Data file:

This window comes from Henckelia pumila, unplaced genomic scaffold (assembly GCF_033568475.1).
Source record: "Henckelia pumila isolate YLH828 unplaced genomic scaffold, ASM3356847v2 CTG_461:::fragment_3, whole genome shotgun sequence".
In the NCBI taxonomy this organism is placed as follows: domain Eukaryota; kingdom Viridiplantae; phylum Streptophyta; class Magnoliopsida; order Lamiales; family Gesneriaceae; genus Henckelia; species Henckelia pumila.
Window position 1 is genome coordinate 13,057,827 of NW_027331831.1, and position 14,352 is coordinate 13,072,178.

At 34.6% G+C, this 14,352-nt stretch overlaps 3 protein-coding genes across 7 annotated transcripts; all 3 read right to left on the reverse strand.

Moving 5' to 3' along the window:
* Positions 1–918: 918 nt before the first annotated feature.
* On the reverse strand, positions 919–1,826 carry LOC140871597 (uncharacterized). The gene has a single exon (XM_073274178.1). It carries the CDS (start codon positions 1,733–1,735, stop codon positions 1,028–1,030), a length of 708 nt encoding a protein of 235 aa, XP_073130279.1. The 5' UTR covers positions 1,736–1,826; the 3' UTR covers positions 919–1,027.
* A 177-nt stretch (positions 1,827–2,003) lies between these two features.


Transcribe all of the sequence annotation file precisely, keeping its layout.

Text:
This window comes from Henckelia pumila, unplaced genomic scaffold (assembly GCF_033568475.1).
Source record: "Henckelia pumila isolate YLH828 unplaced genomic scaffold, ASM3356847v2 CTG_461:::fragment_3, whole genome shotgun sequence".
In the NCBI taxonomy this organism is placed as follows: domain Eukaryota; kingdom Viridiplantae; phylum Streptophyta; class Magnoliopsida; order Lamiales; family Gesneriaceae; genus Henckelia; species Henckelia pumila.
Window position 1 is genome coordinate 13,057,827 of NW_027331831.1, and position 14,352 is coordinate 13,072,178.

At 34.6% G+C, this 14,352-nt stretch overlaps 3 protein-coding genes across 7 annotated transcripts; all 3 read right to left on the reverse strand.

Moving 5' to 3' along the window:
* Positions 1–918: 918 nt before the first annotated feature.
* On the reverse strand, positions 919–1,826 carry LOC140871597 (uncharacterized). The gene has a single exon (XM_073274178.1). It carries the CDS (start codon positions 1,733–1,735, stop codon positions 1,028–1,030), a length of 708 nt encoding a protein of 235 aa, XP_073130279.1. The 5' UTR covers positions 1,736–1,826; the 3' UTR covers positions 919–1,027.
* A 177-nt stretch (positions 1,827–2,003) lies between these two features.